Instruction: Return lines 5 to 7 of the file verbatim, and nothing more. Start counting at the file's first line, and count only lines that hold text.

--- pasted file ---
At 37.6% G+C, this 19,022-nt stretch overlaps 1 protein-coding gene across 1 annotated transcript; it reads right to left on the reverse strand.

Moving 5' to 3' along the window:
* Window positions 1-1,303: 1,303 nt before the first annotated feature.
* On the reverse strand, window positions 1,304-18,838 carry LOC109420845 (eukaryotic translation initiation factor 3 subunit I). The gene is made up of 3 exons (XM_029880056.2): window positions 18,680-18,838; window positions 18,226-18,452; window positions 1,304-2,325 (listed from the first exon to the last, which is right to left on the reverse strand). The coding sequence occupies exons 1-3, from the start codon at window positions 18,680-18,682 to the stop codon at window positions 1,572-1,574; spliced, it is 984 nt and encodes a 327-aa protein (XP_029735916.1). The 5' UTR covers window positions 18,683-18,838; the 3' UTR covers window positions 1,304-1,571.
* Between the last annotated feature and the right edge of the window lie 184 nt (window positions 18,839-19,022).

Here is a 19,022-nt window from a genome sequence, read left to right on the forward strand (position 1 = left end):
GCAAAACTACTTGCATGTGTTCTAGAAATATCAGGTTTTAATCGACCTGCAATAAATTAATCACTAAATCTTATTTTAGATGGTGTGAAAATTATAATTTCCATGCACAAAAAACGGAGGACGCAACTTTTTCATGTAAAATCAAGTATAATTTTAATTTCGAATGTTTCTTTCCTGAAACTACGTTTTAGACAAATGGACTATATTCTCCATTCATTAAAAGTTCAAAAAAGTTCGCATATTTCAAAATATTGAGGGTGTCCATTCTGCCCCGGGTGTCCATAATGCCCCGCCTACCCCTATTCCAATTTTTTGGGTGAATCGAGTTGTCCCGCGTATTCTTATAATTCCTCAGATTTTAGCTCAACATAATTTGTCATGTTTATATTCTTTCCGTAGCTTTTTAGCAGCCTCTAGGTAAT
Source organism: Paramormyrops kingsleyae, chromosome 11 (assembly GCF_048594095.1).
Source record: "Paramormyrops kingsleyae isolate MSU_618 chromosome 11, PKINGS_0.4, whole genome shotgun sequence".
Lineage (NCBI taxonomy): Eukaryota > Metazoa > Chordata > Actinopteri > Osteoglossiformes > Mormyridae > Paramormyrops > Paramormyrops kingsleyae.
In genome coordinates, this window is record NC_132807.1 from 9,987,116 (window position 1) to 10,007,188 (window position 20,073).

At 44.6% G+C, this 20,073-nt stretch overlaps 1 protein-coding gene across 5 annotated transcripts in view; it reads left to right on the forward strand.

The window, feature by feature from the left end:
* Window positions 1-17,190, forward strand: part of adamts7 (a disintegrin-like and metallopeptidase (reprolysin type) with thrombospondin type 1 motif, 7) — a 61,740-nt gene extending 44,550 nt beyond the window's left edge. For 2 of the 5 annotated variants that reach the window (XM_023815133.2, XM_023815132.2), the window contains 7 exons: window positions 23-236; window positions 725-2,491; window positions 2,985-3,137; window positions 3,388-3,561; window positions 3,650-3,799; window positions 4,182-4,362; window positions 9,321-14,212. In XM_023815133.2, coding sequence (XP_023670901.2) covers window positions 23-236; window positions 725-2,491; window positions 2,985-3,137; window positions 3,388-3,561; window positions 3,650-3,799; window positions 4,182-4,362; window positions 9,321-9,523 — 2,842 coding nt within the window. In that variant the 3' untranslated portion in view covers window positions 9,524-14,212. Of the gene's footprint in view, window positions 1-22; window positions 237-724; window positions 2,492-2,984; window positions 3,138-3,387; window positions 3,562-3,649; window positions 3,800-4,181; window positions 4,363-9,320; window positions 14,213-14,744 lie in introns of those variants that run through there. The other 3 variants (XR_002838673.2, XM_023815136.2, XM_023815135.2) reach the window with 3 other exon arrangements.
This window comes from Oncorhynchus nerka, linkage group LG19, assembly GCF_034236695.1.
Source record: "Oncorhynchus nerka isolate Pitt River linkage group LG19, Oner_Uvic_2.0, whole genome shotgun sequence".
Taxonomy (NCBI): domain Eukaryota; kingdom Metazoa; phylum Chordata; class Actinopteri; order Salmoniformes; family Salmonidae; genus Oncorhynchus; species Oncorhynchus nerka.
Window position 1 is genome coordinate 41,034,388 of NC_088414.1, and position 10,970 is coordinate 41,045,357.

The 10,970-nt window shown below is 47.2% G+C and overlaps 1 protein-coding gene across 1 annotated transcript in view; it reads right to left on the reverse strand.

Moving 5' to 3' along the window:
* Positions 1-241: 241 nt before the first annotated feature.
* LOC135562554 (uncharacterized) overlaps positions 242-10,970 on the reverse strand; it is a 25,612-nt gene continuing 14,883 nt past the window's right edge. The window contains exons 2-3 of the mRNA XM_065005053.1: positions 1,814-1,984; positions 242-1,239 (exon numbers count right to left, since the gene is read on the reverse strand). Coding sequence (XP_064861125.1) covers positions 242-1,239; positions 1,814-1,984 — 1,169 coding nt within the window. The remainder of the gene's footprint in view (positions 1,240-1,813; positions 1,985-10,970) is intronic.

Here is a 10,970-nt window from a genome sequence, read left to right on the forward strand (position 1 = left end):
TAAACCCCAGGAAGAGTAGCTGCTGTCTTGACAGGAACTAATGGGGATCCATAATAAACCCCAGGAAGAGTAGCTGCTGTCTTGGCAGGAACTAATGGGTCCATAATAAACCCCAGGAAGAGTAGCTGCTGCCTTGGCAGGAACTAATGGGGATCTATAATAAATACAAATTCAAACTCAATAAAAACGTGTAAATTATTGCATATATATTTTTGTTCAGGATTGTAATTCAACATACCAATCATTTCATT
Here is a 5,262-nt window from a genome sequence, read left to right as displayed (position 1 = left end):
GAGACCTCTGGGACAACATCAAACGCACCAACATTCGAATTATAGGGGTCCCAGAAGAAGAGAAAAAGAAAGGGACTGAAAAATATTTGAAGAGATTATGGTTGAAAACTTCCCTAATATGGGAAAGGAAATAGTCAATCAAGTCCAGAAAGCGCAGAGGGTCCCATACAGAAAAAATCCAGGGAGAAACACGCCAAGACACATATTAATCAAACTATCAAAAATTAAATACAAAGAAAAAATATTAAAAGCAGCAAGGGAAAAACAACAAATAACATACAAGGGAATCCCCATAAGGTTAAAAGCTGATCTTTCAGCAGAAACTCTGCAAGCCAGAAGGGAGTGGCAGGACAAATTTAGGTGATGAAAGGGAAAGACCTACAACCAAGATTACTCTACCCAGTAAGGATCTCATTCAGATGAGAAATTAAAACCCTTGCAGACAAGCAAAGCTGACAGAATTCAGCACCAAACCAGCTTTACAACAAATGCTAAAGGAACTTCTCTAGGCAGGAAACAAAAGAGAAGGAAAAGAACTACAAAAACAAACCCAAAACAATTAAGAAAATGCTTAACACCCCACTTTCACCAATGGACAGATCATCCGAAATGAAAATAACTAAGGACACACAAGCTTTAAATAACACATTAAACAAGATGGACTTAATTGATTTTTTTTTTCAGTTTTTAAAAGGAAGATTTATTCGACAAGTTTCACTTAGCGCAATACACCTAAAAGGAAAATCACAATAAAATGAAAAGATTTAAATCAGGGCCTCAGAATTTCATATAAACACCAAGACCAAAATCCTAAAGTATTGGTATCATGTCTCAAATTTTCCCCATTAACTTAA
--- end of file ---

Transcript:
* Between the last annotated feature and the right edge of the window lie 184 nt (window positions 18,839-19,022).

Here is a 19,022-nt window from a genome sequence, read left to right on the forward strand (position 1 = left end):
GCAAAACTACTTGCATGTGTTCTAGAAATATCAGGTTTTAATCGACCTGCAATAAATTAATCACTAAATCTTATTTTAGATGGTGTGAAAATTATAATTTCCATGCACAAAAAACGGAGGACGCAACTTTTTCATGTAAAATCAAGTATAATTTTAATTTCGAATGTTTCTTTCCTGAAACTACGTTTTAGACAAATGGACTATATTCTCCATTCATTAAAAGTTCAAAAAAGTTCGCATATTTCAAAATATTGAGGGTGTCCATTCTGCCCCGGGTGTCCATAATGCCCCGCCTACCCCTATTCCAATTTTTTGGGTGAATCGAGTTGTCCCGCGTATTCTTATAATTCCTCAGATTTTAGCTCAACATAATTTGTCATGTTTATATTCTTTCCGTAGCTTTTTAGCAGCCTCTAGGTAAT